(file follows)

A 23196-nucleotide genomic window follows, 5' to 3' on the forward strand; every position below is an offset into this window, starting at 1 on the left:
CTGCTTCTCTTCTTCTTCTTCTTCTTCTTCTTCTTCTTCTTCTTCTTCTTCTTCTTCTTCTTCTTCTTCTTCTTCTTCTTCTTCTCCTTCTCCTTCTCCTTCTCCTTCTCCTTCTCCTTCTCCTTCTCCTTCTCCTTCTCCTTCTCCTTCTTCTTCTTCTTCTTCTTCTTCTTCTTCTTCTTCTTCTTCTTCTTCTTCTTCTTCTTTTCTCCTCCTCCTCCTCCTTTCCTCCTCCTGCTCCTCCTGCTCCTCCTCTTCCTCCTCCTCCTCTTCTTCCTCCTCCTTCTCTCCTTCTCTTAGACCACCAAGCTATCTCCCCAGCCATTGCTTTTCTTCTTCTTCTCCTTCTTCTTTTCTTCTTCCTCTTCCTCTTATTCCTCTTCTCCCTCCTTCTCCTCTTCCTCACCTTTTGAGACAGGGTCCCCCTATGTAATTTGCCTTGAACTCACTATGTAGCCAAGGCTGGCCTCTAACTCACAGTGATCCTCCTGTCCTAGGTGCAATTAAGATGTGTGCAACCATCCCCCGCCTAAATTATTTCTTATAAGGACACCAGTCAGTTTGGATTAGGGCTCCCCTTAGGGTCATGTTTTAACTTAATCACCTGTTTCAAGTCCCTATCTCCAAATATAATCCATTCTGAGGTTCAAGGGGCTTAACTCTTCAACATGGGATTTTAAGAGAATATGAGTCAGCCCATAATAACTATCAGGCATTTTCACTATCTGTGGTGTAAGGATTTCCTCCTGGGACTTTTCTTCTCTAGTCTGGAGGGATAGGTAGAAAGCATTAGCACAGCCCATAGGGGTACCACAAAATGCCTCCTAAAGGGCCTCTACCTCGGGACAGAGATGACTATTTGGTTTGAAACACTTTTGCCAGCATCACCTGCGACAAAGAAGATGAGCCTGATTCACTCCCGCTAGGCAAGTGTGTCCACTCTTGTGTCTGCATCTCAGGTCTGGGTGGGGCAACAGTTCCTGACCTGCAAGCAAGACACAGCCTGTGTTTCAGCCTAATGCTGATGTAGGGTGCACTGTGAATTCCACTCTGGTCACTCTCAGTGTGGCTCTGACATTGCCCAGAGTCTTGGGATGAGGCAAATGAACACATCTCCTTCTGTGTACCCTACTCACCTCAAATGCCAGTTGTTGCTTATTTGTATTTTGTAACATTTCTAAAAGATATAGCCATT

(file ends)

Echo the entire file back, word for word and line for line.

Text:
A 23196-nucleotide genomic window follows, 5' to 3' on the forward strand; every position below is an offset into this window, starting at 1 on the left:
CTGCTTCTCTTCTTCTTCTTCTTCTTCTTCTTCTTCTTCTTCTTCTTCTTCTTCTTCTTCTTCTTCTTCTTCTTCTTCTTCTTCTCCTTCTCCTTCTCCTTCTCCTTCTCCTTCTCCTTCTCCTTCTCCTTCTCCTTCTCCTTCTCCTTCTTCTTCTTCTTCTTCTTCTTCTTCTTCTTCTTCTTCTTCTTCTTCTTCTTCTTCTTTTCTCCTCCTCCTCCTCCTTTCCTCCTCCTGCTCCTCCTGCTCCTCCTCTTCCTCCTCCTCCTCTTCTTCCTCCTCCTTCTCTCCTTCTCTTAGACCACCAAGCTATCTCCCCAGCCATTGCTTTTCTTCTTCTTCTCCTTCTTCTTTTCTTCTTCCTCTTCCTCTTATTCCTCTTCTCCCTCCTTCTCCTCTTCCTCACCTTTTGAGACAGGGTCCCCCTATGTAATTTGCCTTGAACTCACTATGTAGCCAAGGCTGGCCTCTAACTCACAGTGATCCTCCTGTCCTAGGTGCAATTAAGATGTGTGCAACCATCCCCCGCCTAAATTATTTCTTATAAGGACACCAGTCAGTTTGGATTAGGGCTCCCCTTAGGGTCATGTTTTAACTTAATCACCTGTTTCAAGTCCCTATCTCCAAATATAATCCATTCTGAGGTTCAAGGGGCTTAACTCTTCAACATGGGATTTTAAGAGAATATGAGTCAGCCCATAATAACTATCAGGCATTTTCACTATCTGTGGTGTAAGGATTTCCTCCTGGGACTTTTCTTCTCTAGTCTGGAGGGATAGGTAGAAAGCATTAGCACAGCCCATAGGGGTACCACAAAATGCCTCCTAAAGGGCCTCTACCTCGGGACAGAGATGACTATTTGGTTTGAAACACTTTTGCCAGCATCACCTGCGACAAAGAAGATGAGCCTGATTCACTCCCGCTAGGCAAGTGTGTCCACTCTTGTGTCTGCATCTCAGGTCTGGGTGGGGCAACAGTTCCTGACCTGCAAGCAAGACACAGCCTGTGTTTCAGCCTAATGCTGATGTAGGGTGCACTGTGAATTCCACTCTGGTCACTCTCAGTGTGGCTCTGACATTGCCCAGAGTCTTGGGATGAGGCAAATGAACACATCTCCTTCTGTGTACCCTACTCACCTCAAATGCCAGTTGTTGCTTATTTGTATTTTGTAACATTTCTAAAAGATATAGCCATT